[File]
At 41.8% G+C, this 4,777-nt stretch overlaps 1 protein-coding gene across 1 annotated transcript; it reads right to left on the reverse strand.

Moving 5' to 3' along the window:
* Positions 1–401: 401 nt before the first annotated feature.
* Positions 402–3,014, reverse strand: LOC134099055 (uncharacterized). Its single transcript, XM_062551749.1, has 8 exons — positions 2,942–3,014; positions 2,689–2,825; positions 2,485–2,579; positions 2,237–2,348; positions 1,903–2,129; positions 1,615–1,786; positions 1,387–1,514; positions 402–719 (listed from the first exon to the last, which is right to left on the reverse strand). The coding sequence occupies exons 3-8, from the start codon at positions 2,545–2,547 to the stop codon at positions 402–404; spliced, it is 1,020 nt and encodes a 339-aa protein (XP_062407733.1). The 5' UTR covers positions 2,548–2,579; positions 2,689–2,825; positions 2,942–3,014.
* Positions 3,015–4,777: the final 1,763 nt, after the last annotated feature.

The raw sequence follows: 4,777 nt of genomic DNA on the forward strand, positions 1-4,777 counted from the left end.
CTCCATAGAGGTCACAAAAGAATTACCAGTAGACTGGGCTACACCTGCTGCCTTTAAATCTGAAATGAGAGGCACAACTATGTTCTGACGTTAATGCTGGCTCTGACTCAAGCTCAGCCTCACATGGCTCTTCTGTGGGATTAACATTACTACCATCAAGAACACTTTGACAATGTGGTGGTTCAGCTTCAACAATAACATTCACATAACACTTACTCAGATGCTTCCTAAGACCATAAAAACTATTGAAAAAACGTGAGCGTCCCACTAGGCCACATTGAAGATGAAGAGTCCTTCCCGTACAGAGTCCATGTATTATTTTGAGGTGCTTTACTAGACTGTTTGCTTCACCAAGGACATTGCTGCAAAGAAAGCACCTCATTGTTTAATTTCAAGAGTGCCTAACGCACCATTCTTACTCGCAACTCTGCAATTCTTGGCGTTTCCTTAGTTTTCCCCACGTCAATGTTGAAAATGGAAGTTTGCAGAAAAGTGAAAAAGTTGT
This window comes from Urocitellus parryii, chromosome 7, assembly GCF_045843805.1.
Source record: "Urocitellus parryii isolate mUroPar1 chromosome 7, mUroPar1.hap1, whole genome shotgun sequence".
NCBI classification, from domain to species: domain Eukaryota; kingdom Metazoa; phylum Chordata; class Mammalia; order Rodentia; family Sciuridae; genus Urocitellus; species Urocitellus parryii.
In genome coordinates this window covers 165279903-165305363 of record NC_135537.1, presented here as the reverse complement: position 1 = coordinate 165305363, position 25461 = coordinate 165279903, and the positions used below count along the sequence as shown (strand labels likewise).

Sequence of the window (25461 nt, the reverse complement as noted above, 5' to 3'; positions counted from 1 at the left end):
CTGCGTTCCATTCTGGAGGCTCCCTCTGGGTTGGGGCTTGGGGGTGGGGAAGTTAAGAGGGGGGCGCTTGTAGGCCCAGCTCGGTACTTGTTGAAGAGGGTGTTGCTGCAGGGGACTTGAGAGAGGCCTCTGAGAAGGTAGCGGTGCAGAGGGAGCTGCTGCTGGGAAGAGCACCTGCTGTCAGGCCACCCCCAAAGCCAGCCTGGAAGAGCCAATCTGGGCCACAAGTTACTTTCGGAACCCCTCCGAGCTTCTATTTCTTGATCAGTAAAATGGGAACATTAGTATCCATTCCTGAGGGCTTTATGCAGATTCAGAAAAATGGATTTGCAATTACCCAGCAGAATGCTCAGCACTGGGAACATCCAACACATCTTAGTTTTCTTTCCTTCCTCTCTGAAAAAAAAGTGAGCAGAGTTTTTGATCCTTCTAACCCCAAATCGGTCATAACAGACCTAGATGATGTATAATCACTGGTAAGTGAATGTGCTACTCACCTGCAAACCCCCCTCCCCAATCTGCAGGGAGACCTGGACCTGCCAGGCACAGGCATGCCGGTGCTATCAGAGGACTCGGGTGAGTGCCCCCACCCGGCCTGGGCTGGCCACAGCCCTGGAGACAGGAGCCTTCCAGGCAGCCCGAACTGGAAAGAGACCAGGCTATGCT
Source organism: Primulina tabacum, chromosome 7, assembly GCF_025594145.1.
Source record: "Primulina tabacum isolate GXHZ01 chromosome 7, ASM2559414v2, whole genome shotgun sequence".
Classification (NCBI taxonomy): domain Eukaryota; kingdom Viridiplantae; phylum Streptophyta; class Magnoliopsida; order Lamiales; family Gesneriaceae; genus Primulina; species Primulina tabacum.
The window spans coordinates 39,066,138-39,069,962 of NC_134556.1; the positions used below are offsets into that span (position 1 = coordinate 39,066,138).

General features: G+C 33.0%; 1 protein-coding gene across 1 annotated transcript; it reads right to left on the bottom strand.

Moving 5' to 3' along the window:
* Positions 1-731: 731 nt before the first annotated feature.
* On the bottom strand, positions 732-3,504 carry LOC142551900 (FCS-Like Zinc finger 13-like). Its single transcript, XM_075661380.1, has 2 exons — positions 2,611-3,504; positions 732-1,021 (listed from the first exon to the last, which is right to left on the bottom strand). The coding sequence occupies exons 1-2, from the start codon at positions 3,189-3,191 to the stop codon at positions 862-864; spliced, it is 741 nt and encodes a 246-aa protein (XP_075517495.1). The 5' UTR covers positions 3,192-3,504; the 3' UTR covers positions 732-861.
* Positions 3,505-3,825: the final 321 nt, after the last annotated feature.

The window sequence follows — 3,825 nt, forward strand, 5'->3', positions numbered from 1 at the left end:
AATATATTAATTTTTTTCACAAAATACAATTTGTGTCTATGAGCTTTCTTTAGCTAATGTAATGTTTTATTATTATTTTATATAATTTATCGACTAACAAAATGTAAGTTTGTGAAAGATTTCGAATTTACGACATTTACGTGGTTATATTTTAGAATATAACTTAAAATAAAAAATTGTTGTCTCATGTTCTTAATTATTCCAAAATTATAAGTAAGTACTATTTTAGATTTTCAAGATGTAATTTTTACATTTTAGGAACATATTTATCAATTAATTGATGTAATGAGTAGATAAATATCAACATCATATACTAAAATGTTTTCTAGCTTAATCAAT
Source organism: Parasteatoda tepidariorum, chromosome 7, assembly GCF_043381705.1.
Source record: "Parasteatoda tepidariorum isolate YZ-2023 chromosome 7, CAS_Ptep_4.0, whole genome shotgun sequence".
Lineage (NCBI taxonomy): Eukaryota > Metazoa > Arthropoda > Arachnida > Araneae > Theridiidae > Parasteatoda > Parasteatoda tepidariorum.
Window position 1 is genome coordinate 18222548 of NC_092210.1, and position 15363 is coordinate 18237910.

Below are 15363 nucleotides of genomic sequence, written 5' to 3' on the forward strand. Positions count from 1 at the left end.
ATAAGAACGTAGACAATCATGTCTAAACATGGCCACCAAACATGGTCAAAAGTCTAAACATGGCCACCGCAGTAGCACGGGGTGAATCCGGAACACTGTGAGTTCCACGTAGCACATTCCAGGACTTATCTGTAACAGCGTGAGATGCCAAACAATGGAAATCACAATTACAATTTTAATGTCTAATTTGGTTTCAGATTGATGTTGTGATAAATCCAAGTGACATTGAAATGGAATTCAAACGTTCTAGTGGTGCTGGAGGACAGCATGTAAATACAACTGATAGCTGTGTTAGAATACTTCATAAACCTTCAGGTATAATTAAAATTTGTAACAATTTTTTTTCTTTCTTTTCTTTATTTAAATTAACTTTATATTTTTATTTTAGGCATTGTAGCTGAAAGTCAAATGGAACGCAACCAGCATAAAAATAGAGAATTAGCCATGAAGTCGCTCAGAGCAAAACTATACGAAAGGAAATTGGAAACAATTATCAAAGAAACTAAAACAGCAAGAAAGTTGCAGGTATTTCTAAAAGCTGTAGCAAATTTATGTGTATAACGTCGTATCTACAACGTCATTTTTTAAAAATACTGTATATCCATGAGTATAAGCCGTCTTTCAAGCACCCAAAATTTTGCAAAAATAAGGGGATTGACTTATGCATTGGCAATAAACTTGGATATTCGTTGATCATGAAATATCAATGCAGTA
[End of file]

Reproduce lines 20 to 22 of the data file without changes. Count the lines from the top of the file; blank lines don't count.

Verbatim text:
* Positions 1-731: 731 nt before the first annotated feature.
* On the bottom strand, positions 732-3,504 carry LOC142551900 (FCS-Like Zinc finger 13-like). Its single transcript, XM_075661380.1, has 2 exons — positions 2,611-3,504; positions 732-1,021 (listed from the first exon to the last, which is right to left on the bottom strand). The coding sequence occupies exons 1-2, from the start codon at positions 3,189-3,191 to the stop codon at positions 862-864; spliced, it is 741 nt and encodes a 246-aa protein (XP_075517495.1). The 5' UTR covers positions 3,192-3,504; the 3' UTR covers positions 732-861.
* Positions 3,505-3,825: the final 321 nt, after the last annotated feature.